First, a single consumer could very well be worse off in court. The court process is far from perfect, courts have complicated rules and overburdened dockets, and most cases are not suitable for class action treatment. For a single consumer who must file a case in court, this likely means hiring a lawyer, incurring the added cost of litigation, and waiting several months, if not years, for trial, in the hope of one day obtaining relief. By contrast, in arbitration, the rules are relaxed, the cost is less, and the pace is faster. With more relaxed rules and a more efficient process, it is far easier for a consumer to represent themselves in an arbitration than in court. To prohibit mandatory arbitration could actually limit access to justice.
Second, if the Arbitration Fairness Act passed, this would necessarily increase the price of consumer goods and services while providing a boon for consumer class action lawyers. For companies facing class actions, there is strong incentive to settle for hundreds of thousands of dollars early on, rather than face millions of dollars in certain litigation expenses and potential worst-case exposure. The cost of these settlements would necessarily be passed on to consumers. In many instances, class action settlements also lead to big paydays for plaintiffs' lawyers but only minimal relief to class members. Although the Act's supporters are motivated to help consumers, the Act could very well hurt consumers while lining plaintiffs' lawyers' pockets.
Third, the notion that the Arbitration Fairness Act's provision for post-dispute arbitration helps to ensure the availability of arbitration's benefits is misguided. The reality is that parties are more likely to agree on matters pre-dispute than after a dispute has arisen. Once a dispute has arisen, each party has an incentive to be strategic and prefer the forum that provides the best route to a win. For an online marketer facing a claim by an individual consumer and no longer bound by a mandatory arbitration provision, the preferred forum could actually be court, since again the consumer may have to hire a lawyer, incur the added cost of litigation, and wait several months if not years in the hope of one day obtaining relief. With the Arbitration Fairness Act, a consumer who actually prefers arbitration for any number of sensible reasons could instead be required to litigate and wait years for a decision in court.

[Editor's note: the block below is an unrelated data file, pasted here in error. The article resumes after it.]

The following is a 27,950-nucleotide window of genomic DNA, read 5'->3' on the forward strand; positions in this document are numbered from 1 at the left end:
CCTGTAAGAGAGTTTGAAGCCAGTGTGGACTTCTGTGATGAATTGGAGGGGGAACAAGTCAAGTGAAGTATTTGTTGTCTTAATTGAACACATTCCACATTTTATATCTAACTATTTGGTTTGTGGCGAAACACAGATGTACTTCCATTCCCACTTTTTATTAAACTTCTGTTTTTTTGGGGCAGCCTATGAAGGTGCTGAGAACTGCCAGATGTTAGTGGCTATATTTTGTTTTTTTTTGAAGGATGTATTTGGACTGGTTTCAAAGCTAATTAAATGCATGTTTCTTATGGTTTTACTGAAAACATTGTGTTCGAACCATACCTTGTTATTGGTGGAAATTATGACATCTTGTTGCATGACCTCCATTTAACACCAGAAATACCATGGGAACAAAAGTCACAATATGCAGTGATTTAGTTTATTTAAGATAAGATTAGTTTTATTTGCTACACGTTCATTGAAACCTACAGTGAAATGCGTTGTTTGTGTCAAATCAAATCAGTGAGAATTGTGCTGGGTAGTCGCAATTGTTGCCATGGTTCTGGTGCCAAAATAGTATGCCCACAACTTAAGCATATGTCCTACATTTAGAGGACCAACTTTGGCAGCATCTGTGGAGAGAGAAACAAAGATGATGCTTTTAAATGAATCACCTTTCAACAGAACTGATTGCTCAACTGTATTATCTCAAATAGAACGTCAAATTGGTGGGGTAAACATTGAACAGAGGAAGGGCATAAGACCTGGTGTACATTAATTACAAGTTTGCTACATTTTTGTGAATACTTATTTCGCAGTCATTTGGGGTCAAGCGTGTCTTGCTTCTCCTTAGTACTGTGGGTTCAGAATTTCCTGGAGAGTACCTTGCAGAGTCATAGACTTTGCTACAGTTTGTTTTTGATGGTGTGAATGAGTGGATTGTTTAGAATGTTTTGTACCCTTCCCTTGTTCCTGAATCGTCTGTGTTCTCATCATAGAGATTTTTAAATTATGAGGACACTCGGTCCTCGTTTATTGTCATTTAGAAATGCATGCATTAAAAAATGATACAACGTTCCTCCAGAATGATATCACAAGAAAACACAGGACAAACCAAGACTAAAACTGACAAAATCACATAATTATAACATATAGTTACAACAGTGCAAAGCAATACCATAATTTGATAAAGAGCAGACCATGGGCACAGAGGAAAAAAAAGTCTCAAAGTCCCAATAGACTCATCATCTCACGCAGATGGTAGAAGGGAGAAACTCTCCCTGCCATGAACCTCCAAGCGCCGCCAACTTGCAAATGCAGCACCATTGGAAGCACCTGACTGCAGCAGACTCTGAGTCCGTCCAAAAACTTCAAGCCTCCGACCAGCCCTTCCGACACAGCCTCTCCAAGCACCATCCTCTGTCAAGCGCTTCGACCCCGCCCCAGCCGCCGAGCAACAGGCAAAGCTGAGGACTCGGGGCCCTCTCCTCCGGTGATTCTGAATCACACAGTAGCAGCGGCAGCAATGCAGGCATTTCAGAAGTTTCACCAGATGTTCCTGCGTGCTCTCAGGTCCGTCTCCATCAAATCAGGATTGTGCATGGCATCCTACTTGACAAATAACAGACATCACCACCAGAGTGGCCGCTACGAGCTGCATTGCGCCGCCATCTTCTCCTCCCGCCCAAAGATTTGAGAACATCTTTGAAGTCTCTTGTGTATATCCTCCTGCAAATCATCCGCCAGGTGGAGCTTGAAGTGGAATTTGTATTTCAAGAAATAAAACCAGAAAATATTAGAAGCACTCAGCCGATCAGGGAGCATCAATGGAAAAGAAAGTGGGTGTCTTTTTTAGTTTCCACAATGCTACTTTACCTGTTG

The Arbitration Fairness Act may never pass. If enacted, however, the Act would have a widespread impact on consumer transactions, prices, and the way marketers conduct business and analyze legal risks. Given these stakes, online marketers would be wise to track the legislation and should be prepared to add their voice to the debate.